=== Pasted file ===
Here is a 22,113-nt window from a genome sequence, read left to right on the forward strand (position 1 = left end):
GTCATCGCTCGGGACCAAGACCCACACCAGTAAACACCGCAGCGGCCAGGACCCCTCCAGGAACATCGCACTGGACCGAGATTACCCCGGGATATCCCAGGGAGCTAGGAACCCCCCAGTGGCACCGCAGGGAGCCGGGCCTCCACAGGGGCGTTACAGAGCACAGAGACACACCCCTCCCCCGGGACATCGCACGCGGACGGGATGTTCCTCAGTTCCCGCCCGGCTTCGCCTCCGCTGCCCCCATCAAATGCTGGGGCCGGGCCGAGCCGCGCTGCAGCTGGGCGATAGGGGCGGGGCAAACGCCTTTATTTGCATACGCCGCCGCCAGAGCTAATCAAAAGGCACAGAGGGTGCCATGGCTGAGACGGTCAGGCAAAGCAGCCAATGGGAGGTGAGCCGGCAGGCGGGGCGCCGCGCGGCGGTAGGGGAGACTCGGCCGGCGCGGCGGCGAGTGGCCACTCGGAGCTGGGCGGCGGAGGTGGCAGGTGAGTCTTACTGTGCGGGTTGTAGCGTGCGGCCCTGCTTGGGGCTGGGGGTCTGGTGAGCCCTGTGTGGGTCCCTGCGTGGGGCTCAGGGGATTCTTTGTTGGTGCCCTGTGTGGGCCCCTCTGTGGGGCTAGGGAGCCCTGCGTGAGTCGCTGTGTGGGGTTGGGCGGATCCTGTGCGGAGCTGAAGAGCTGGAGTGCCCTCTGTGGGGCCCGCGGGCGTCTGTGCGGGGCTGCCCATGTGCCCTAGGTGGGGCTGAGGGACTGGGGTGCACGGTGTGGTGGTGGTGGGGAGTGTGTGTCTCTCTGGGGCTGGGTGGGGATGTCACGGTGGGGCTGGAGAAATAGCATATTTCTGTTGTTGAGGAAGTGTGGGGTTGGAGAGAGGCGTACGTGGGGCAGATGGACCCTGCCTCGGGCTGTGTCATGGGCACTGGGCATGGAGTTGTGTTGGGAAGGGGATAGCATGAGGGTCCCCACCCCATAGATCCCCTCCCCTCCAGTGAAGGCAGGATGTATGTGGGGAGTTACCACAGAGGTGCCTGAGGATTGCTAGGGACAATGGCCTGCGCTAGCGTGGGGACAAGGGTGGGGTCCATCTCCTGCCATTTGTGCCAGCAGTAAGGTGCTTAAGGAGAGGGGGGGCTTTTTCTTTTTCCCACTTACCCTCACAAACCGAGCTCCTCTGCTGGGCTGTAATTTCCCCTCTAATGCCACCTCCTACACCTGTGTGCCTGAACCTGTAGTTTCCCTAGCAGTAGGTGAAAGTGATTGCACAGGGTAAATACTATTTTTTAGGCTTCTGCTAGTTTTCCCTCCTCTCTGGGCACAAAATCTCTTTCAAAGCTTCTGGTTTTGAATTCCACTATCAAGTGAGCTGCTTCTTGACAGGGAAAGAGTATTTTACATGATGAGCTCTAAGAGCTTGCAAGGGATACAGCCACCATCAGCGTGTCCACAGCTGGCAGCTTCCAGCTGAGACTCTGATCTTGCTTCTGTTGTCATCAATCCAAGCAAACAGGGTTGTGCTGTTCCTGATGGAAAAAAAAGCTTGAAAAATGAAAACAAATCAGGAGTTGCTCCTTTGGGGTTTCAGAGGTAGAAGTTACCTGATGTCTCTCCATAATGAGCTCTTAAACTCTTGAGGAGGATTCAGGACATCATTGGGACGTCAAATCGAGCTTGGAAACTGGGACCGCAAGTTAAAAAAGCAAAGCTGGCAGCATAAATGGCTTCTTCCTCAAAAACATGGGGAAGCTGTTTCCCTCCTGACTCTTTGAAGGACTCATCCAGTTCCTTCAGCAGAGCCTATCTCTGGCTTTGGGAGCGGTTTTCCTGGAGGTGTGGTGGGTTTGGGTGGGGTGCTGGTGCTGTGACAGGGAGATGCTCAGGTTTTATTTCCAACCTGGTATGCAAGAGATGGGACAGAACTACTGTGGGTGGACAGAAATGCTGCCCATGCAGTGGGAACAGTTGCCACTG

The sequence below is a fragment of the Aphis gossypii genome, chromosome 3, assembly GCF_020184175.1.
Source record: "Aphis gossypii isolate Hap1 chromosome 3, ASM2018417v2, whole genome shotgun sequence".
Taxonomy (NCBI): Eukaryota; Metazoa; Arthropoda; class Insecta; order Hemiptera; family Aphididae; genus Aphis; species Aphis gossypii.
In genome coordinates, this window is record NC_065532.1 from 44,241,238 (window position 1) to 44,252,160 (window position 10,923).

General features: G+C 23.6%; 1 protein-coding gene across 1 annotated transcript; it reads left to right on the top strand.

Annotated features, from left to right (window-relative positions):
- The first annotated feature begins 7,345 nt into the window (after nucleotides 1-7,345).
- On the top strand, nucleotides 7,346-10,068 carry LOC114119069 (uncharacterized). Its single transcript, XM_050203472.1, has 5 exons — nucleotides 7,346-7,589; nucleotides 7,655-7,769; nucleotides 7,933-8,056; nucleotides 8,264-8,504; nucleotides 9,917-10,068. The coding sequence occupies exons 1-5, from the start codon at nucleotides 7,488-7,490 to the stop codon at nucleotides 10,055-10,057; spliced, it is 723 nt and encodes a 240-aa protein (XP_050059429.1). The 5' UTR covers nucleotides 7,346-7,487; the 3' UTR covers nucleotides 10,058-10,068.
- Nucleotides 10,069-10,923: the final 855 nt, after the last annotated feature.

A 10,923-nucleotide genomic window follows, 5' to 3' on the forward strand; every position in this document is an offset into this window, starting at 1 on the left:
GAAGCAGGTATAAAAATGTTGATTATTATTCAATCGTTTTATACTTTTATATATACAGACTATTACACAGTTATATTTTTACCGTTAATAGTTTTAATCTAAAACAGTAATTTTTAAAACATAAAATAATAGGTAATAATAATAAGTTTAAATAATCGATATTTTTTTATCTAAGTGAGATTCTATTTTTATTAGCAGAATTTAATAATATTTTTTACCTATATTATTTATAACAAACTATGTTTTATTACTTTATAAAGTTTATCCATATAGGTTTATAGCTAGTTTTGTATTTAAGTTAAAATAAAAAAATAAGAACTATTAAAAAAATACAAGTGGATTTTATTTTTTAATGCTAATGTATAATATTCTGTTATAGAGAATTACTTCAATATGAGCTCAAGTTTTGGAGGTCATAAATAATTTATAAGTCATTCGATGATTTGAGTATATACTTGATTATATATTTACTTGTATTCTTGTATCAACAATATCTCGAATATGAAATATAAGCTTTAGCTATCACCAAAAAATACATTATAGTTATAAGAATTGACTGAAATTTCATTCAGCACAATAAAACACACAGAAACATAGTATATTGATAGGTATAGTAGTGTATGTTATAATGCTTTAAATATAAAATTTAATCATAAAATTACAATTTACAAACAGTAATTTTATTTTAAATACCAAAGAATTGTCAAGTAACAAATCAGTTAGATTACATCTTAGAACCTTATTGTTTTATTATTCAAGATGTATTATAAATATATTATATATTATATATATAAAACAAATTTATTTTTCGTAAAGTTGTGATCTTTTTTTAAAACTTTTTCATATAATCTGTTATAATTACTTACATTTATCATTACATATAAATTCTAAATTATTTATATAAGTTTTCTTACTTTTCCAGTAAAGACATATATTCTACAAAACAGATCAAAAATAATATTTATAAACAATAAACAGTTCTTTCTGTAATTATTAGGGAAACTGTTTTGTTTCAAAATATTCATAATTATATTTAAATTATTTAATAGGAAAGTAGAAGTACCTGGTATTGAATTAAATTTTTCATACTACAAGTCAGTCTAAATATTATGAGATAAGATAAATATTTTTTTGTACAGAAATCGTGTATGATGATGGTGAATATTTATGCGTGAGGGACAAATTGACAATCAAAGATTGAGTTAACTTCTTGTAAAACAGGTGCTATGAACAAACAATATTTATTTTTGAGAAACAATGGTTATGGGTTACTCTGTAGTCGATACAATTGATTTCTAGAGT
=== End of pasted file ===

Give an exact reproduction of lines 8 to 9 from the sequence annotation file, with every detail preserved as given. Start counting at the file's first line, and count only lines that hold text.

Annotated features, from left to right (window-relative positions):
- The first annotated feature begins 7,345 nt into the window (after nucleotides 1-7,345).